The Hugo Movie Companion: A Behind the Scenes Look at How a Beloved Book Became a Motion Picture

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Overview


A companion book-and much more!-to Martin Scorsese's movie of the #1 bestseller and Caldecott Medal Winner.

Brian Selznick takes readers on an intimate tour of the movie-making process as his Caldecott Award-winning book The Invention of Hugo Cabret is turned into a 3-D major motion picture by Academy Award-winning director, Martin Scorsese, written by Academy Award-nominated screenwriter, John Logan.

Lavishly illustrated with full-color ...

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Overview


A companion book-and much more!-to Martin Scorsese's movie of the #1 bestseller and Caldecott Medal Winner.

Brian Selznick takes readers on an intimate tour of the movie-making process as his Caldecott Award-winning book The Invention of Hugo Cabret is turned into a 3-D major motion picture by Academy Award-winning director, Martin Scorsese, written by Academy Award-nominated screenwriter, John Logan.

Lavishly illustrated with full-color photographs from the movie, and filled with fun, informative interviews of the cast and crew, comparisons of artwork from the book alongside people, props, costumes, and sets from the movie, plus fascinating information about automatons, filmmaking pioneer Georges Méliès, and an essay on the birth of movies written by Martin Scorsese, The Hugo Movie Companion beautifully extends the experience of the book and the movie, and is a must-have for fans of all ages.

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Editorial Reviews

From Barnes & Noble

On November 23rd, the railroad station world of Hugo Cabret will gain visibility in movie theaters throughout this country, as the Caldecott Award-winning book The Invention of Hugo Cabret arrives onscreen as Hugo, a Martin Scorsese directed film starring Asa Butterfield, Chloë Mortez, Ben Kingsley, and Sacha Baron Cohen. This official companion takes you into the inner sanctums of the film with full-color photographs; interviews with cast and crew; notes on costumes, sets, and props; and an essay on the birth of movies by Scorsese himself. An enchantment you can carry in yours hands.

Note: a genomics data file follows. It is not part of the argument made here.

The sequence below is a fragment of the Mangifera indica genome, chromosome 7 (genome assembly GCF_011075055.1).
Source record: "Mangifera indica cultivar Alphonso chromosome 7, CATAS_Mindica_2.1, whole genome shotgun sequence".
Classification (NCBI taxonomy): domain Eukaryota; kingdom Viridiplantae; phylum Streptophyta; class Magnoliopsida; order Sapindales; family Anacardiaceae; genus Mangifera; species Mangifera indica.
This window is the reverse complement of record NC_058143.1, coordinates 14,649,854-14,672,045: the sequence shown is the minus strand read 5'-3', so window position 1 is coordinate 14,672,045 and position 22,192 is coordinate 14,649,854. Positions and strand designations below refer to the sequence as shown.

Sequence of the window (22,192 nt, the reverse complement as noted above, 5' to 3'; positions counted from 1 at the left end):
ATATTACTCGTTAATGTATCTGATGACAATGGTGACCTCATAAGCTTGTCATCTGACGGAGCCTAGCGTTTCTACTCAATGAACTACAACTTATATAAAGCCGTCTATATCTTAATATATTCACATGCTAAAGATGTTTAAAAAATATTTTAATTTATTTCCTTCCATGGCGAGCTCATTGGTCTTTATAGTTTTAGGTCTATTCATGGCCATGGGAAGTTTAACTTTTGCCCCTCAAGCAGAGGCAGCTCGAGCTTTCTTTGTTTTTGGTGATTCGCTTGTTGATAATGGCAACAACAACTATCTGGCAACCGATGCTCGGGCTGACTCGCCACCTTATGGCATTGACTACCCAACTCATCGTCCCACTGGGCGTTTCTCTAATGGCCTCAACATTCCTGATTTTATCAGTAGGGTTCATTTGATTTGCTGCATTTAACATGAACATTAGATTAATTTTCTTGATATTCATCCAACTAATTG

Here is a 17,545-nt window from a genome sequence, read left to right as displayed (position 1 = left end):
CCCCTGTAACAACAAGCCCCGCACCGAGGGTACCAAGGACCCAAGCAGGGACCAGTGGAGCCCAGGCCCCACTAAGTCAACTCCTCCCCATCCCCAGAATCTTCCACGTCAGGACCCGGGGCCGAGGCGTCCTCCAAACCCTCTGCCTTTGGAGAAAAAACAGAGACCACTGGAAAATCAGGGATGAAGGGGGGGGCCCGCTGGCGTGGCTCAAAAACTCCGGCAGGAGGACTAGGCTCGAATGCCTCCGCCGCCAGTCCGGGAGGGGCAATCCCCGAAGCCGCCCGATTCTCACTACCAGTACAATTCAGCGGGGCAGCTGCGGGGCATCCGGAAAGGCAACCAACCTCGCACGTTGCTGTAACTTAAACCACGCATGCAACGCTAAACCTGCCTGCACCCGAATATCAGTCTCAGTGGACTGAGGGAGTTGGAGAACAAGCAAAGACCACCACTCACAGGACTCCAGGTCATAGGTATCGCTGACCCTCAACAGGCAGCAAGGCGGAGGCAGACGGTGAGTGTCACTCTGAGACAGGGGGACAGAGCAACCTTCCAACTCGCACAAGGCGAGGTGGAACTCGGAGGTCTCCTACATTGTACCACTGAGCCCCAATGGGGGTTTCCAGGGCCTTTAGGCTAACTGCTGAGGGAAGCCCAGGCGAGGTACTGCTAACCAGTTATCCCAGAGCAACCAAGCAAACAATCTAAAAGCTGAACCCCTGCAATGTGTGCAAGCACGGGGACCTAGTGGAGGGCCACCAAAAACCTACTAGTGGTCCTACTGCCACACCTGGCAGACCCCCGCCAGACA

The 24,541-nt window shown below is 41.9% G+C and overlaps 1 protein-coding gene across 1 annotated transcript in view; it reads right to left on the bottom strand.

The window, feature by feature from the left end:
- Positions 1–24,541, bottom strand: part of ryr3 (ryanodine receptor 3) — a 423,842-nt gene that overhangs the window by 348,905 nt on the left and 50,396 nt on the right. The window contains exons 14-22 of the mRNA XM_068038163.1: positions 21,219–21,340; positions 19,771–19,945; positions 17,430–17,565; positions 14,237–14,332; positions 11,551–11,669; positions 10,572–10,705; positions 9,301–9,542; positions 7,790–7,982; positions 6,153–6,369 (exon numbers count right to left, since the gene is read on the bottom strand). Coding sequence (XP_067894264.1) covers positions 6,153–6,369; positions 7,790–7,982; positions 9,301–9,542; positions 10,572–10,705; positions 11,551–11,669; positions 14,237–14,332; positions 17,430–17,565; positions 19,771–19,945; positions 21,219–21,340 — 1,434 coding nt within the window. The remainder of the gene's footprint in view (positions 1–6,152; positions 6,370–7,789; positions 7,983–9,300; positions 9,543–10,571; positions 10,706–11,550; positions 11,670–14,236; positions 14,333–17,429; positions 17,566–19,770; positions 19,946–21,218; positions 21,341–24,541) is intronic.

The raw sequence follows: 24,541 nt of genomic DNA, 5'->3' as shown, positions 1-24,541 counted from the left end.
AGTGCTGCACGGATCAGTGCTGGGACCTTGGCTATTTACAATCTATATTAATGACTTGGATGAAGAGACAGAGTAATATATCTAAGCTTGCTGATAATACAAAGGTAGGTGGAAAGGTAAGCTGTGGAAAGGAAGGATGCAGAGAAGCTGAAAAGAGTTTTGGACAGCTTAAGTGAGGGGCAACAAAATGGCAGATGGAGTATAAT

From the Publisher

AWARDS AND REVIEWS

(partial listing—full reviews and a complete list of awards available upon request)

2008 Caldecott Medal winner
National Book Award Finalist
#1 New York Times Bestseller
New York Times Best Illustrated Book
Quill Award Winner
Borders Original Voices Finalist
Los Angeles Times Favorite Children’s Book of the Year
Publishers Weekly Best Book of the Year
“A true masterpiece.”—Publishers Weekly, starred review
“Evokes wonder . . . like a silent film on paper.”—The New York Times
“Visually stunning . . . raises the bar.”—San Antonio Express-News
“Shatters conventions.”—School Library Journal, starred review
“Complete genius.”—The Horn Book, starred review

Kirkus Reviews
Timed just to precede the scheduled release of the film version of Selznick's Caldecott-winner, a chubby compendium of stills interspersed with background notes and interviews. Easy-to-digest single spreads of narrative text are embedded in color photos of sets, cast members and crew (plus occasional illustrations from the original book for comparison) in a manner mimicking the design of the original. Selznick opens with stage-setting comments on his characters and inspirations, then goes on to introduce 40 people involved in the project, from director Martin Scorsese to the lead and supporting actors, set designers, script writer, technical staff and even an "On Set Magician." He, Scorsese and scholar David Serlin also tuck in capsule historical essays on Paris in 1931, automatons and early French filmmakers--particularly Georges Méliès, whose significant role in the book has evidently been even further magnified for the screen. Readers are expected to be familiar with the tale's plot, and the interviews are threaded with bland clichés (producer Graham King was "enchanted by Brian Selznick's book. Immediately we thought it would be a beautiful story for Martin Scorsese to create into a piece of cinema") and name-check references to old movies. At least the photos provide a sense of how the cast and film will look, and Selznick's account of how he unexpectedly became an extra in the final scene makes a lively closing bit. Marketing froth, mostly, but with tidbits for budding fans of cinema's history. (place, movie and website lists, thumbnail biographies of cast and crew) (Nonfiction. 10-13)